This religious reformation appears to have begun with his decision to celebrate a Sed-festival in his third regnal year — a highly unusual step, since a Sed-festival, a sort of royal jubilee intended to reinforce the Pharaoh's divine powers of kingship, was traditionally held in the thirtieth year of a Pharaoh's reign.

Year 5 marks the beginning of his construction of a new capital, Akhetaten ('Horizon of Aten'), at the site known today as Amarna. In the same year, Amenhotep IV officially changed his name to Akhenaten ('Effective Spirit of Aten') as evidence of his new worship. Very soon afterward he moved the religious capital of Egypt from Thebes to Akhetaten, though construction of the city seems to have continued for several more years. In honor of Aten, Akhenaten also oversaw the construction of some of the most massive temple complexes in ancient Egypt, including one at Karnak, close to the old temple of Amun. In these new temples, Aten was worshipped in the open sunlight, rather than in dark temple enclosures, as the old gods had been. Akhenaten is also believed to have composed the Great Hymn to the Aten.

Initially, Akhenaten presented Aten as a variant of the familiar supreme deity Amun-Ra (itself the result of an earlier rise to prominence of the cult of Amun, resulting in Amun becoming merged with the sun god Ra), in an attempt to put his ideas in a familiar Egyptian religious context. However, by Year 9 of his reign Akhenaten declared that Aten was not merely the supreme god, but the only god, and that he, Akhenaten, was the only intermediary between Aten and his people. He even ordered the defacing of Amun's temples throughout Egypt. In a number of instances inscriptions of the plural 'gods' were also removed.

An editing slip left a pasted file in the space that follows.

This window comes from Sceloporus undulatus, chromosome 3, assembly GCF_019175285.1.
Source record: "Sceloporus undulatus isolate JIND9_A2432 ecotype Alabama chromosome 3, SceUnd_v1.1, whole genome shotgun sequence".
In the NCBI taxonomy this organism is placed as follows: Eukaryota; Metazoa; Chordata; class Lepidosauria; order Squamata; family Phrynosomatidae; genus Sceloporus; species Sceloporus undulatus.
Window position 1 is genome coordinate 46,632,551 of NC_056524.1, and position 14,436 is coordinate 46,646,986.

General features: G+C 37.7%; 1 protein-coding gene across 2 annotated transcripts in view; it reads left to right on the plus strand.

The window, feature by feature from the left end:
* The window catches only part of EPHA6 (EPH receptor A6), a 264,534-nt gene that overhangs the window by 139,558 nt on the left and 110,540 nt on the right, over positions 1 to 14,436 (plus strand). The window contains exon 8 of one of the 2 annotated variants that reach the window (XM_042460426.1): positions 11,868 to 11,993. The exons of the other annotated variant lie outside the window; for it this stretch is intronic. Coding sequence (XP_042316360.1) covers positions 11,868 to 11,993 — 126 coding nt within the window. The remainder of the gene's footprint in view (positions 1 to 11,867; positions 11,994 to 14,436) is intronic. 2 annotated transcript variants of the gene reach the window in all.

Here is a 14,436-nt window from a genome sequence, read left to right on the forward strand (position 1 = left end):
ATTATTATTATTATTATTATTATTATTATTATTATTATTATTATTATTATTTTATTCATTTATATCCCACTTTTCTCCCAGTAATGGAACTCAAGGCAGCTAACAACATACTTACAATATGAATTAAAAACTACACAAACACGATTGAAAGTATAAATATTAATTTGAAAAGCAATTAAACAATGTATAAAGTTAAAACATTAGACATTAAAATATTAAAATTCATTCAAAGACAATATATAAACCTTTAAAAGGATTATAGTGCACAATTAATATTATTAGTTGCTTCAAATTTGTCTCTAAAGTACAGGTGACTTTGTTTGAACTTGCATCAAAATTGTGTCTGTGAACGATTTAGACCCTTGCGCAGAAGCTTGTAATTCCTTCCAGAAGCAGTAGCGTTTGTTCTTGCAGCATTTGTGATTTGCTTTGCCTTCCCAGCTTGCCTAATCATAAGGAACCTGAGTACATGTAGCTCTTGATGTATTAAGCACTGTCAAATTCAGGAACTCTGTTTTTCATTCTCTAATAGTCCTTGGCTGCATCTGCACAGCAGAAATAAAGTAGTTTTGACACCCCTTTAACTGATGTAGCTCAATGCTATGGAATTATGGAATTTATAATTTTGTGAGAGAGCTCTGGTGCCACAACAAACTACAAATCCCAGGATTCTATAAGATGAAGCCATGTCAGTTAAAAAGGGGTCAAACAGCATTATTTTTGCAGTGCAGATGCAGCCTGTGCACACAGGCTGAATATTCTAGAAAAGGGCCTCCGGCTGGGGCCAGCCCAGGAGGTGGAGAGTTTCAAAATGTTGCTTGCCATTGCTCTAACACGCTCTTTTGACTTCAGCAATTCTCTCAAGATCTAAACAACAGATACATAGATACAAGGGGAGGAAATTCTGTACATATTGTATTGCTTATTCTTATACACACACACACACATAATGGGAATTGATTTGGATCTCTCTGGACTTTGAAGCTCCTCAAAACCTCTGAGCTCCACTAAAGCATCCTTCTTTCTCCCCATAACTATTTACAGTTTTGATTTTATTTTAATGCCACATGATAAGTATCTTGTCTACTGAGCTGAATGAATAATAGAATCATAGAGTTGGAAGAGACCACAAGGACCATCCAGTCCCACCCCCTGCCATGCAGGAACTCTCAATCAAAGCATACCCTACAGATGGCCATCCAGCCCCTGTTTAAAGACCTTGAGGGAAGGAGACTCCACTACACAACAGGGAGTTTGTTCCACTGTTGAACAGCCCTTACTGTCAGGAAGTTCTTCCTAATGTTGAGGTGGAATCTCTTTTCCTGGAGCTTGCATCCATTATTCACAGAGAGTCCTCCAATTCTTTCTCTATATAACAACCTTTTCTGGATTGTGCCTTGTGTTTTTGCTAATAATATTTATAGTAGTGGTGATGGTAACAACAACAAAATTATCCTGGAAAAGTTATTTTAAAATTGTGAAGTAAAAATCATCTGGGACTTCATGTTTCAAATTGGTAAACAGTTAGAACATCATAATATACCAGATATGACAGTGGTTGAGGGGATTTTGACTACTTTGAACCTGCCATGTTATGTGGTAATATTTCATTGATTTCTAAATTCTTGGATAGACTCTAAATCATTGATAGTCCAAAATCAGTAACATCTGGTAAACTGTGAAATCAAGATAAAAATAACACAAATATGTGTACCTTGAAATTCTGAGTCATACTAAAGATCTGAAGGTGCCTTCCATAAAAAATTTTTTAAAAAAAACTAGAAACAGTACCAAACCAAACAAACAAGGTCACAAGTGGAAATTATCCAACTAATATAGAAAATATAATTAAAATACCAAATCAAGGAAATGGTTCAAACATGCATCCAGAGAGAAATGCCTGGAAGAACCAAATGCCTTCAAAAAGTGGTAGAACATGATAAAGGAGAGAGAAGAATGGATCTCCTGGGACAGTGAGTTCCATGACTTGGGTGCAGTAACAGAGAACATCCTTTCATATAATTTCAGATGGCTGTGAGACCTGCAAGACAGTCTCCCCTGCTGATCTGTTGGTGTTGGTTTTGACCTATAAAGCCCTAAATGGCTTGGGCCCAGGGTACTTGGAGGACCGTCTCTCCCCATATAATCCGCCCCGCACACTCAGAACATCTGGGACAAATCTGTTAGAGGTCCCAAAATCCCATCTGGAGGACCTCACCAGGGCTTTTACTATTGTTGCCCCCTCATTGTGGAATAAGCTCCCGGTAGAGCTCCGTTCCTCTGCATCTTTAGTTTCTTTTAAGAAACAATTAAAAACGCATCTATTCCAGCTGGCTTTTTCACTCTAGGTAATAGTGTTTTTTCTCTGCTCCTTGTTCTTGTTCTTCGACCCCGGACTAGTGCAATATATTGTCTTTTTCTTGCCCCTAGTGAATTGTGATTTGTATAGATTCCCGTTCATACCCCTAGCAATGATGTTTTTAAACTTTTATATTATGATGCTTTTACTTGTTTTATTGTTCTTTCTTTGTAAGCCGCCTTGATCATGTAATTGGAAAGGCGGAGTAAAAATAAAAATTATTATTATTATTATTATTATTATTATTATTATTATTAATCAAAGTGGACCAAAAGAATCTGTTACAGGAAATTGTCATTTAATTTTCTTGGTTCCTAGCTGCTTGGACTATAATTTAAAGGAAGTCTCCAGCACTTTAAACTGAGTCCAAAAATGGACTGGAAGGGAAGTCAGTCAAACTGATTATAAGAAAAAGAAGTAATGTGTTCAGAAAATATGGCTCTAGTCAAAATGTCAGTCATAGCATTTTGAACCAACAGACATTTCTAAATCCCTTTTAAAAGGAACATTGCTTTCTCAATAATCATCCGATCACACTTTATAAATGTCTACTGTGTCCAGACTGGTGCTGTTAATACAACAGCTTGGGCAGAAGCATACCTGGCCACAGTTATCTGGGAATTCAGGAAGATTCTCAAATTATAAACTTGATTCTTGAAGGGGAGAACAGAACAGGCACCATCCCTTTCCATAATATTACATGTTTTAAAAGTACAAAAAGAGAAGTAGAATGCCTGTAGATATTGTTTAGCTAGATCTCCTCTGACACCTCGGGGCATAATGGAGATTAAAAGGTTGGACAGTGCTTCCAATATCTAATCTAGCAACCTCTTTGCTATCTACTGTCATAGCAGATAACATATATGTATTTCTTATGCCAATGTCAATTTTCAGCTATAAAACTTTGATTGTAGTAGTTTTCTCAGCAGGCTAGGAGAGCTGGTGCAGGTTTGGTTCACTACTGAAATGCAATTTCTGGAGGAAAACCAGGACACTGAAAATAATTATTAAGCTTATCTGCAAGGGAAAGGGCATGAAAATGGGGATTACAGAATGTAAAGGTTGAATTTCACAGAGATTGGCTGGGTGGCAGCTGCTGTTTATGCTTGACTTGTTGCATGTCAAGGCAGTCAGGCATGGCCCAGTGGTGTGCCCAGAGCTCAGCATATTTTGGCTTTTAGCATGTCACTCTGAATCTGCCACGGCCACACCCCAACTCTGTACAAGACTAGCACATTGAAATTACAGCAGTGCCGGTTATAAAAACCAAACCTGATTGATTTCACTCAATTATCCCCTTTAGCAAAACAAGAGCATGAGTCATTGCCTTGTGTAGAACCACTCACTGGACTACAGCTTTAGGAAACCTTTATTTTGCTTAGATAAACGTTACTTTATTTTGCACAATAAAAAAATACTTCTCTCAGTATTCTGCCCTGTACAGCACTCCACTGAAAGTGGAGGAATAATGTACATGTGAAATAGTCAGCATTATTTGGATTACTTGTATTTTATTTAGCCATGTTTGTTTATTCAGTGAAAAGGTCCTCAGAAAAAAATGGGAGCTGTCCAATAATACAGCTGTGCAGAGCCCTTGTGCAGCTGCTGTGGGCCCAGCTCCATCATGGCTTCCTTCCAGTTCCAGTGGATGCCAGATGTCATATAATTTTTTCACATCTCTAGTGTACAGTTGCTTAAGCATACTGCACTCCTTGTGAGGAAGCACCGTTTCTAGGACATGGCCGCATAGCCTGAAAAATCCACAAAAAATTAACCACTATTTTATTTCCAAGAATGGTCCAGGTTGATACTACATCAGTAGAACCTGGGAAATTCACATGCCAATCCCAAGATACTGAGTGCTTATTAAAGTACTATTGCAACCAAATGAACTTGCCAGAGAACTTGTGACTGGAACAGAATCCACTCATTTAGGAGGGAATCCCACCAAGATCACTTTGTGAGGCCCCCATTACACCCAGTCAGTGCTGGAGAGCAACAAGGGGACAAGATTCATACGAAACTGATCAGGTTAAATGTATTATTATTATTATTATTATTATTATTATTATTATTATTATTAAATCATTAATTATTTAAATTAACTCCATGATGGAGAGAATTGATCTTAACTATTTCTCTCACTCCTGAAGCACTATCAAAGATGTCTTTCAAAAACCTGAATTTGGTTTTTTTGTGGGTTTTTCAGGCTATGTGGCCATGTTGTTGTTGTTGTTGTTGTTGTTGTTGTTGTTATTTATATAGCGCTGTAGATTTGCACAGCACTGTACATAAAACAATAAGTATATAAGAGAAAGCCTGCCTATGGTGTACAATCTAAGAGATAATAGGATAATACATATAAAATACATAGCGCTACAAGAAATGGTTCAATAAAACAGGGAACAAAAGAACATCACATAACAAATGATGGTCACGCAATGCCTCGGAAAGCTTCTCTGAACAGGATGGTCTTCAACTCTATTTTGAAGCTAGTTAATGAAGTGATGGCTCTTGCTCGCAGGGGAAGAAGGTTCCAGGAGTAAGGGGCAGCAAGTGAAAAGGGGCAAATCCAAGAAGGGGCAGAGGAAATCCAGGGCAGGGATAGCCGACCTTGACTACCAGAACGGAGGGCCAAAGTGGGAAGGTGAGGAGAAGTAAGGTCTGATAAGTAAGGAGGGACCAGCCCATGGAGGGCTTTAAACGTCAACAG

Aten's name is also written differently after Year 9, to emphasise the radicalism of the new regime, which included a ban on idols, with the exception of a rayed solar disc, in which the rays (commonly depicted ending in hands) appear to represent the unseen spirit of Aten, who by then was evidently considered not merely a sun god, but rather a universal deity. It is important to note, however, that representations of the Aten were always accompanied with a sort of hieroglyphic footnote, saying, in effect, that the representation of the sun as All-encompassing Creator was to be taken as just that: a representation of something that, by its very nature as something transcending creation, cannot be fully or adequately represented by any one part of that creation.

The early stage of Atenism appears to be a kind of henotheism familiar in Egyptian religion, but the later form suggests a proto-monotheism. The idea of Akhenaten as the pioneer of monotheistic religion was promoted by Sigmund Freud (the founder of psychoanalysis), in his book Moses and Monotheism and thereby entered popular consciousness. Recently Ahmed Osman has even claimed Moses and Akhenaten to be the same person,[1] supporting his belief by interpreting aspects of biblical and Egyptian history. Apart from the most obvious correlation (both forms of monotheism arising around the same time and geographically close), there are alleged to be others, including a ban on idol worship and the similarity of the name Aten to the Hebrew Adon. This would mesh with Osman's other claim that Akhenaten's maternal grandfather Yuya was the same person as the Biblical Joseph.